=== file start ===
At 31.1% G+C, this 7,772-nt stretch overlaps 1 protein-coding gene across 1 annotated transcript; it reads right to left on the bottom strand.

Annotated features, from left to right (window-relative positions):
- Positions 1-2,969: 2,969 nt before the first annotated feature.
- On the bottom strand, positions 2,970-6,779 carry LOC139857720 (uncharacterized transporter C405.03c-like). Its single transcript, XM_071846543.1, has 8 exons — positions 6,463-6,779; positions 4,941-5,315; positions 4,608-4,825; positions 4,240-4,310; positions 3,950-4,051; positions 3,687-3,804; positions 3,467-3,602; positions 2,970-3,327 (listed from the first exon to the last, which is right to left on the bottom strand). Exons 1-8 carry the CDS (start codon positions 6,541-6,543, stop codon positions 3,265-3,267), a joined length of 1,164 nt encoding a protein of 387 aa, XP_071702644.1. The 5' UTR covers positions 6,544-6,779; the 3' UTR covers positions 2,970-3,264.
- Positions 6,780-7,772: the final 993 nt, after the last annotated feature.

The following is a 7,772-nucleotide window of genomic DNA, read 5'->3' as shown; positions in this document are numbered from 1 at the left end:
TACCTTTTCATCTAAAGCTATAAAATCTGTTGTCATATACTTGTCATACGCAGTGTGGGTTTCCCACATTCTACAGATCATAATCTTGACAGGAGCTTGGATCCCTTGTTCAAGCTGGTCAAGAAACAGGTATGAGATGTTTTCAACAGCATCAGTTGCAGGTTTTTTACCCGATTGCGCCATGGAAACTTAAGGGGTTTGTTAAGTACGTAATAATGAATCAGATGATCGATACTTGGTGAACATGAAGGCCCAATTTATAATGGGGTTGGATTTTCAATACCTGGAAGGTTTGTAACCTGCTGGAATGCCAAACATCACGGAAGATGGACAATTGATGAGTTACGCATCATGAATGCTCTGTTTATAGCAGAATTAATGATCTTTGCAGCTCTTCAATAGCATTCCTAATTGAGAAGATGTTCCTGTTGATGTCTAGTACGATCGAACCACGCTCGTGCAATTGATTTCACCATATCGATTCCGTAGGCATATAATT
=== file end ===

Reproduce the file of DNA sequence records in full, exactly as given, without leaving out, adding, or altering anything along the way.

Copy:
At 31.1% G+C, this 7,772-nt stretch overlaps 1 protein-coding gene across 1 annotated transcript; it reads right to left on the bottom strand.

Annotated features, from left to right (window-relative positions):
- Positions 1-2,969: 2,969 nt before the first annotated feature.
- On the bottom strand, positions 2,970-6,779 carry LOC139857720 (uncharacterized transporter C405.03c-like). Its single transcript, XM_071846543.1, has 8 exons — positions 6,463-6,779; positions 4,941-5,315; positions 4,608-4,825; positions 4,240-4,310; positions 3,950-4,051; positions 3,687-3,804; positions 3,467-3,602; positions 2,970-3,327 (listed from the first exon to the last, which is right to left on the bottom strand). Exons 1-8 carry the CDS (start codon positions 6,541-6,543, stop codon positions 3,265-3,267), a joined length of 1,164 nt encoding a protein of 387 aa, XP_071702644.1. The 5' UTR covers positions 6,544-6,779; the 3' UTR covers positions 2,970-3,264.
- Positions 6,780-7,772: the final 993 nt, after the last annotated feature.

The following is a 7,772-nucleotide window of genomic DNA, read 5'->3' as shown; positions in this document are numbered from 1 at the left end:
TACCTTTTCATCTAAAGCTATAAAATCTGTTGTCATATACTTGTCATACGCAGTGTGGGTTTCCCACATTCTACAGATCATAATCTTGACAGGAGCTTGGATCCCTTGTTCAAGCTGGTCAAGAAACAGGTATGAGATGTTTTCAACAGCATCAGTTGCAGGTTTTTTACCCGATTGCGCCATGGAAACTTAAGGGGTTTGTTAAGTACGTAATAATGAATCAGATGATCGATACTTGGTGAACATGAAGGCCCAATTTATAATGGGGTTGGATTTTCAATACCTGGAAGGTTTGTAACCTGCTGGAATGCCAAACATCACGGAAGATGGACAATTGATGAGTTACGCATCATGAATGCTCTGTTTATAGCAGAATTAATGATCTTTGCAGCTCTTCAATAGCATTCCTAATTGAGAAGATGTTCCTGTTGATGTCTAGTACGATCGAACCACGCTCGTGCAATTGATTTCACCATATCGATTCCGTAGGCATATAATT